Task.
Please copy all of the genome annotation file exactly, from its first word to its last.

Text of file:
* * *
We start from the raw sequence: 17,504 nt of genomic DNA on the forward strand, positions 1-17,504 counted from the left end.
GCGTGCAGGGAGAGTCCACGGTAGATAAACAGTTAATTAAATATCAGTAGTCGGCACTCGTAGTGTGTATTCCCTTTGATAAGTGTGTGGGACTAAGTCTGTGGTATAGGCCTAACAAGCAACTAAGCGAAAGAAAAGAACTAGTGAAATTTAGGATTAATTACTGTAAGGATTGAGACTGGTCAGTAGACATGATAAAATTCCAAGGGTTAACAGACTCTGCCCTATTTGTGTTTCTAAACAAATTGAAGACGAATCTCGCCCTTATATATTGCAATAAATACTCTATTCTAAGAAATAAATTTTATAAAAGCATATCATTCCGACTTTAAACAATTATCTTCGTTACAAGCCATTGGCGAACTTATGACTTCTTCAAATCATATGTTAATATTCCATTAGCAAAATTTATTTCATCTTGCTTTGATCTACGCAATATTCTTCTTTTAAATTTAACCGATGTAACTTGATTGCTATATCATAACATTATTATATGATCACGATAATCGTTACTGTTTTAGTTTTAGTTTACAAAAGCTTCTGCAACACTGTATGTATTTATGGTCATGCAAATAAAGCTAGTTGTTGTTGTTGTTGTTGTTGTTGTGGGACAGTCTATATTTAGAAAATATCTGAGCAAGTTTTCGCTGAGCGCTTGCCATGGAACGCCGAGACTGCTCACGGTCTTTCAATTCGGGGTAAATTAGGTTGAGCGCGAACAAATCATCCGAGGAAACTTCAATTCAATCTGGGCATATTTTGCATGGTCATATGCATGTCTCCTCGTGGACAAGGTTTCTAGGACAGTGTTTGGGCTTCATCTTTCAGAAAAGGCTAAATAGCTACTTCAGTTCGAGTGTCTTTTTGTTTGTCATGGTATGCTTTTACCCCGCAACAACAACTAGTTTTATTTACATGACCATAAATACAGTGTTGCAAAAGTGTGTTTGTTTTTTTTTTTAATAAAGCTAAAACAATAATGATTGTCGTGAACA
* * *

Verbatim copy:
We start from the raw sequence: 17,504 nt of genomic DNA on the forward strand, positions 1-17,504 counted from the left end.
GCGTGCAGGGAGAGTCCACGGTAGATAAACAGTTAATTAAATATCAGTAGTCGGCACTCGTAGTGTGTATTCCCTTTGATAAGTGTGTGGGACTAAGTCTGTGGTATAGGCCTAACAAGCAACTAAGCGAAAGAAAAGAACTAGTGAAATTTAGGATTAATTACTGTAAGGATTGAGACTGGTCAGTAGACATGATAAAATTCCAAGGGTTAACAGACTCTGCCCTATTTGTGTTTCTAAACAAATTGAAGACGAATCTCGCCCTTATATATTGCAATAAATACTCTATTCTAAGAAATAAATTTTATAAAAGCATATCATTCCGACTTTAAACAATTATCTTCGTTACAAGCCATTGGCGAACTTATGACTTCTTCAAATCATATGTTAATATTCCATTAGCAAAATTTATTTCATCTTGCTTTGATCTACGCAATATTCTTCTTTTAAATTTAACCGATGTAACTTGATTGCTATATCATAACATTATTATATGATCACGATAATCGTTACTGTTTTAGTTTTAGTTTACAAAAGCTTCTGCAACACTGTATGTATTTATGGTCATGCAAATAAAGCTAGTTGTTGTTGTTGTTGTTGTTGTTGTGGGACAGTCTATATTTAGAAAATATCTGAGCAAGTTTTCGCTGAGCGCTTGCCATGGAACGCCGAGACTGCTCACGGTCTTTCAATTCGGGGTAAATTAGGTTGAGCGCGAACAAATCATCCGAGGAAACTTCAATTCAATCTGGGCATATTTTGCATGGTCATATGCATGTCTCCTCGTGGACAAGGTTTCTAGGACAGTGTTTGGGCTTCATCTTTCAGAAAAGGCTAAATAGCTACTTCAGTTCGAGTGTCTTTTTGTTTGTCATGGTATGCTTTTACCCCGCAACAACAACTAGTTTTATTTACATGACCATAAATACAGTGTTGCAAAAGTGTGTTTGTTTTTTTTTTTAATAAAGCTAAAACAATAATGATTGTCGTGAACA